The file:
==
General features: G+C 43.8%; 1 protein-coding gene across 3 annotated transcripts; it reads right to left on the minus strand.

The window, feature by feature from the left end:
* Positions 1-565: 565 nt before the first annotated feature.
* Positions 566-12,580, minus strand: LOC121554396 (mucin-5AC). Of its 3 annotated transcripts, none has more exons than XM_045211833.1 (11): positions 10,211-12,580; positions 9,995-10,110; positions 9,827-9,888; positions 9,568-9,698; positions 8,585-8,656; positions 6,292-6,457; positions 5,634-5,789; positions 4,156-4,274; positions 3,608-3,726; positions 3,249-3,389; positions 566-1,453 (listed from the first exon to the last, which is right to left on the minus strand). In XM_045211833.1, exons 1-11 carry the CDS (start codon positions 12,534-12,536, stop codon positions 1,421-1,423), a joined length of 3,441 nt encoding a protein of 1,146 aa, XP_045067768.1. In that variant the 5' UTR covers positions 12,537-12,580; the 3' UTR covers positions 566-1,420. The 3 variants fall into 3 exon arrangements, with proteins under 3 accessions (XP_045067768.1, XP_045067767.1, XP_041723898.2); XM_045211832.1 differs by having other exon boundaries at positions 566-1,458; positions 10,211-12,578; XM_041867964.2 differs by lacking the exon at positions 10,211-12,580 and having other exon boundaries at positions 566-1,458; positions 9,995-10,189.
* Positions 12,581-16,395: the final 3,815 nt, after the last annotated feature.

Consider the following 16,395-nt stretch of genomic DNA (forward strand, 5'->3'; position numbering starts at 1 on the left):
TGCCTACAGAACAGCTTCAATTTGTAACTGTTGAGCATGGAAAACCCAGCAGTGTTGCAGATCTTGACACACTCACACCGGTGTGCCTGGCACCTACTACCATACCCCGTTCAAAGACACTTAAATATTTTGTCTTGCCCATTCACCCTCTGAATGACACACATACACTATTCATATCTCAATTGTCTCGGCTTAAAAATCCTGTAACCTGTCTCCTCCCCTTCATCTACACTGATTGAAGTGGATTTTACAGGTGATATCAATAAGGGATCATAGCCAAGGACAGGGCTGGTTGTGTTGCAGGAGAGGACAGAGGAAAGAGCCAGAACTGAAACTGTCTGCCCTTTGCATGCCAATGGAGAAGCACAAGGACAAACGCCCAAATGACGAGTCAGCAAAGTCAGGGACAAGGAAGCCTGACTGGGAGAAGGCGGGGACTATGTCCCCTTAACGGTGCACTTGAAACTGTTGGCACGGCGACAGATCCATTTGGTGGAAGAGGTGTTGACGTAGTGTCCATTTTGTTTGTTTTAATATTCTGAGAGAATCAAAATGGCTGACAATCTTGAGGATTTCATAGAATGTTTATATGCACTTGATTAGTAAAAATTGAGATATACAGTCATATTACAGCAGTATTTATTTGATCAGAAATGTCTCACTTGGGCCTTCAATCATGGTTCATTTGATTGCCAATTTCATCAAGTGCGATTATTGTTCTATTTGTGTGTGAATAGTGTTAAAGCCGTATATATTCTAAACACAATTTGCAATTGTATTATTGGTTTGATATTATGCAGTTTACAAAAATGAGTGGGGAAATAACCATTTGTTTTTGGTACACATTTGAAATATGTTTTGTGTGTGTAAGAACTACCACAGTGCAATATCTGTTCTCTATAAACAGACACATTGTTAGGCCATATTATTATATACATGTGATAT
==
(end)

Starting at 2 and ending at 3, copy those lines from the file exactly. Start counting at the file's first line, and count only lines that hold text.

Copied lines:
The window, feature by feature from the left end:
* Positions 1-565: 565 nt before the first annotated feature.